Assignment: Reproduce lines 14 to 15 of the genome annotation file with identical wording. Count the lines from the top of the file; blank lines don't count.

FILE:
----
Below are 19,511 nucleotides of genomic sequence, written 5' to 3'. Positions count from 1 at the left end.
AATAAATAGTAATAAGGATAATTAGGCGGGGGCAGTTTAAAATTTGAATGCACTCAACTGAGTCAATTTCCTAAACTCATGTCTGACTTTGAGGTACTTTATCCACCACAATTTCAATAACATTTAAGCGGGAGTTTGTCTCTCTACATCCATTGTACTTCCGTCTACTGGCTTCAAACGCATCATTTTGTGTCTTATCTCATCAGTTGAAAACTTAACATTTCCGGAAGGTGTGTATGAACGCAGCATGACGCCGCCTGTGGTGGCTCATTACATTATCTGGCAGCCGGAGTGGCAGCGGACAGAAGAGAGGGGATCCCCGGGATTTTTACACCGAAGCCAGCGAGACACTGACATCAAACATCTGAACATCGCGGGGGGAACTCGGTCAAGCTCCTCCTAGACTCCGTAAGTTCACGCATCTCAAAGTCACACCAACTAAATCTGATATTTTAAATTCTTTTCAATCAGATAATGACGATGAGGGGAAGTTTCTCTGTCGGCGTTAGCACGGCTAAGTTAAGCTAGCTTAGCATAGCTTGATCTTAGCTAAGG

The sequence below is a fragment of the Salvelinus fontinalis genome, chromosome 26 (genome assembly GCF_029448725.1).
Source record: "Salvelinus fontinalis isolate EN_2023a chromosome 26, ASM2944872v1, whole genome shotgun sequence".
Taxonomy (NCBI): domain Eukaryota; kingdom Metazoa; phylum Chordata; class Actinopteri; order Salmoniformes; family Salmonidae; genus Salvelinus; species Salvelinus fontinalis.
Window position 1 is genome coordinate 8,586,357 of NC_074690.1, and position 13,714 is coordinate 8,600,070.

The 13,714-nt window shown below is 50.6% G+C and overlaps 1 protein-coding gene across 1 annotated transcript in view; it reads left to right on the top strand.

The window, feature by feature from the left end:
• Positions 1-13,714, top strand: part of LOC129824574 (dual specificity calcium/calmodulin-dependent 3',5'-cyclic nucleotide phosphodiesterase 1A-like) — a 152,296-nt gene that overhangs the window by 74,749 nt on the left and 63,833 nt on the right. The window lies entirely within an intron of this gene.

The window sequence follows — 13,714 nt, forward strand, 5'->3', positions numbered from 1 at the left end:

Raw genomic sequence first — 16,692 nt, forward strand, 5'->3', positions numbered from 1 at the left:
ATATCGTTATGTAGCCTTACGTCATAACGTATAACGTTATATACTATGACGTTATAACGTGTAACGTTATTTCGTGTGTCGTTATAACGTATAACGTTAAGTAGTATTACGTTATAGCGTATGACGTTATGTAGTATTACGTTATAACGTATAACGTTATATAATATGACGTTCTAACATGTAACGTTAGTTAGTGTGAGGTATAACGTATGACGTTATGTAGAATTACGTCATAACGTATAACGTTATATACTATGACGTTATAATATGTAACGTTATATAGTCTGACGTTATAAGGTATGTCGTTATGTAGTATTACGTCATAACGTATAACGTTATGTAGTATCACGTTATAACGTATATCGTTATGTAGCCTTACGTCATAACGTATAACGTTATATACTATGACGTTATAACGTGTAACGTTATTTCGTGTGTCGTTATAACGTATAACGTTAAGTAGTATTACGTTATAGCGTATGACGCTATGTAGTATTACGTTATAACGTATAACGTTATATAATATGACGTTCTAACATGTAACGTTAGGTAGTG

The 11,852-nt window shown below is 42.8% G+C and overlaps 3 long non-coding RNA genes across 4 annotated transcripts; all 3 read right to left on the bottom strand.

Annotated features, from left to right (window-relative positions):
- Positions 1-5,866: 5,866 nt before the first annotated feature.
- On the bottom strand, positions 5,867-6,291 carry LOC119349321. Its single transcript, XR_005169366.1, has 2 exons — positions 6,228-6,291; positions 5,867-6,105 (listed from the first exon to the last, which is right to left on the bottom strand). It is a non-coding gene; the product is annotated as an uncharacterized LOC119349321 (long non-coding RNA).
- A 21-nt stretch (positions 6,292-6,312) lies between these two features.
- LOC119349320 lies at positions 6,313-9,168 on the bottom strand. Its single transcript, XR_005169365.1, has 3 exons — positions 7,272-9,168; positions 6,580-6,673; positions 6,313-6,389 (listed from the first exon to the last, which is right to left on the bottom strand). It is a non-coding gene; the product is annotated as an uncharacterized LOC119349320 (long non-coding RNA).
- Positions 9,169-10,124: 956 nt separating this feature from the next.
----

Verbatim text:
Annotated features, from left to right (window-relative positions):
- Positions 1-5,866: 5,866 nt before the first annotated feature.